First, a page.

The Pennsylvania Supreme Court has issued a major decision that reverses many decisions by Pennsylvania’s appellate courts. In Tayar v. Camelback Ski Resort, the Supreme Court held that before a person is injured, a person cannot release another from reckless conduct.

Appellant Camelback Ski Corporation, Inc. (“Camelback”) operates a ski resort in Tannersville, Pennsylvania that offers various winter activities, including skiing and snow tubing. Before allowing patrons to enjoy snow tubing, Camelback requires each customer to sign a pre-printed release form.
Camelback offers its customers two different methods of snow tubing. One set of snow tubing slopes provides tubers relatively uncontrolled access down the mountain and deposits them in a common receiving area. Alternatively, customers can enjoy two snow tubing slopes identified as “family” tubing slopes. These family tubing slopes are separated from the other snow tubing slopes, and the flow of snow tubers is controlled by a Camelback employee, who discharges them from the summit once the previous snow tubers have cleared the receiving area at the bottom. The receiving area for the family tubing slope is segregated from the common receiving area connected to the other slopes.
On December 20, 2003, Barbara Lichtman Tayar (“Tayar”) and her family visited Camelback’s facility in the early afternoon. Tayar and her family decided to join the snow tubing, and, pursuant to Camelback’s requirement, Tayar signed the Release. Tayar and her family elected to use the family tubing slopes, and completed four successful runs down the mountain. The flow of tubers down the family slope was controlled by Camelback employee Brian Monaghan.
Once Tayar reached the receiving area at the bottom of the slope following her fifth run, she exited her snow tube and was immediately struck by another snow tuber coming down the family tubing slope.
Camelback employees rushed to assist Tayar out of the receiving area, when yet another snow tuber narrowly missed striking her. At this point, several Camelback employees were yelling and gesturing up the mountain to Monaghan to stop sending snow tubers down the slope until they could safely remove Tayar from the receiving area. As a result of the collision, Tayar suffered multiple comminuted factures of her right leg, for which she underwent surgery and required two metal plates and 14 screws to stabilize her ankle.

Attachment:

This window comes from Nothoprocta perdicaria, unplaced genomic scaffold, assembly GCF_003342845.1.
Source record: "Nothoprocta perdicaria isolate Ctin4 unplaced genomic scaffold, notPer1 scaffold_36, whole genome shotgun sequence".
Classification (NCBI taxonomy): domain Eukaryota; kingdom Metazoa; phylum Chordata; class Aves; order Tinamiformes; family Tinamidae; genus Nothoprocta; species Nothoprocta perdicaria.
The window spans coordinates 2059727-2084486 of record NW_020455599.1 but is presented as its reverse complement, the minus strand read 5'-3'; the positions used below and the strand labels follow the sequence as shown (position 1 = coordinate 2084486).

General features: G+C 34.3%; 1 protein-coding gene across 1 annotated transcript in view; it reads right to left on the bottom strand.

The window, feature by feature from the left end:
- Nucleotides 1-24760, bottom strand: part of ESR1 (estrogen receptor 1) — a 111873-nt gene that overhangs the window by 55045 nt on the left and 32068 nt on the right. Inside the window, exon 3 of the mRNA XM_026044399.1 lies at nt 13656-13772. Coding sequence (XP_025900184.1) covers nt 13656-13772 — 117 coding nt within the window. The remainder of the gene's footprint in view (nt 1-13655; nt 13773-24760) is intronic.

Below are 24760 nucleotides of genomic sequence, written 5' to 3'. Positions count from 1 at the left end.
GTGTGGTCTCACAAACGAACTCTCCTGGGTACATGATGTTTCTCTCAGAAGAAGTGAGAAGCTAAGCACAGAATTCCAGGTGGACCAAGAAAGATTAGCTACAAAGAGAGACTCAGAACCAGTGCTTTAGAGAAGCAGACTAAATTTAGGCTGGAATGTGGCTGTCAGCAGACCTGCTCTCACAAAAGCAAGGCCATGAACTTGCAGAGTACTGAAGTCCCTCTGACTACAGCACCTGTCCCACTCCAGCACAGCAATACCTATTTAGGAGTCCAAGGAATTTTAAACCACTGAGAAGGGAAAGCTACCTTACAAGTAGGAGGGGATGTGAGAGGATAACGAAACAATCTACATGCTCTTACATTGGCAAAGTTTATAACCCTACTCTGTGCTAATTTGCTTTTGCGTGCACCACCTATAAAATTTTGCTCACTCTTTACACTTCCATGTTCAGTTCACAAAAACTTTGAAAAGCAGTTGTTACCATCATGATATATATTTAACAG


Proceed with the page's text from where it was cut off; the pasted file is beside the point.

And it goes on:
Tayar filed a complaint against Camelback and Monaghan (collectively “Appellants”) in the Court of Common Pleas of Monroe County on January 6, 2005. Defendants moved for summary judgment, asserting Tayar’s claims against Camelback and Monaghan were barred by the Release. On March 31, 2006, the trial court granted the motion, reasoning the Release covered Camelback and thereby released it from any liability associated with Tayar’s injuries. Additionally, the court determined that it did not need to address whether the Release encompassed Monaghan in his personal capacity because, in any event, the release printed on the lift ticket relieved Monaghan of liability. Further, while the court concluded the evidence demonstrated Monaghan acted negligently by sending snow tubers down the mountain too early, it did not suggest he acted recklessly or with gross negligence. Thus, the trial court determined the Release and lift ticket relieved Appellants of liability and compelled entry of summary judgment in their favor. Tayar appealed to the Superior Court.
On appeal, a three-judge panel affirmed in a divided decision. Thereafter, Tayar requested the Superior Court rehear the matter en banc, and her request was granted.
Upon rehearing, the en banc Superior Court reversed the trial court in a 5-4 decision. Tayar v. Camelback Ski Corp., Inc., 957 A.2d 281 (Pa. Super. 2008). Construing the Release strictly against Camelback, the majority concluded the Release did not encompass Monaghan in his personal capacity because he failed to demonstrate the Release exculpated him with the “greatest particularity.”
As the Release did not mention employees, but only Camelback, the majority reasoned that reading the Release to encompass Monaghan in his personal capacity would require inserting language into the Release. The majority also determined that the Release encompassed only negligent conduct because its language was not specific enough to release acts of greater culpability: the Release “had to explicitly state that the releasor was waiving claims based upon allegations of recklessness and intentional conduct” in order for such conduct to be validly released. Thus, the majority determined the Release was valid only with respect to Camelback, and relieved Camelback from liability for only negligent conduct. As the majority further found there existed a material question concerning whether Monaghan acted recklessly or negligently, the majority concluded the trial court erred by entering summary judgment in favor of Defendants, and remanded for further proceedings.
It is now universal for participants in sports or other recreational activities to be required to execute a release for the organizers. While this ruling does not do away with that practice, it is a clear indication from the Pennsylvania Supreme Court that organizers may be liable if they cause injuries to participants through their own reckless conduct.

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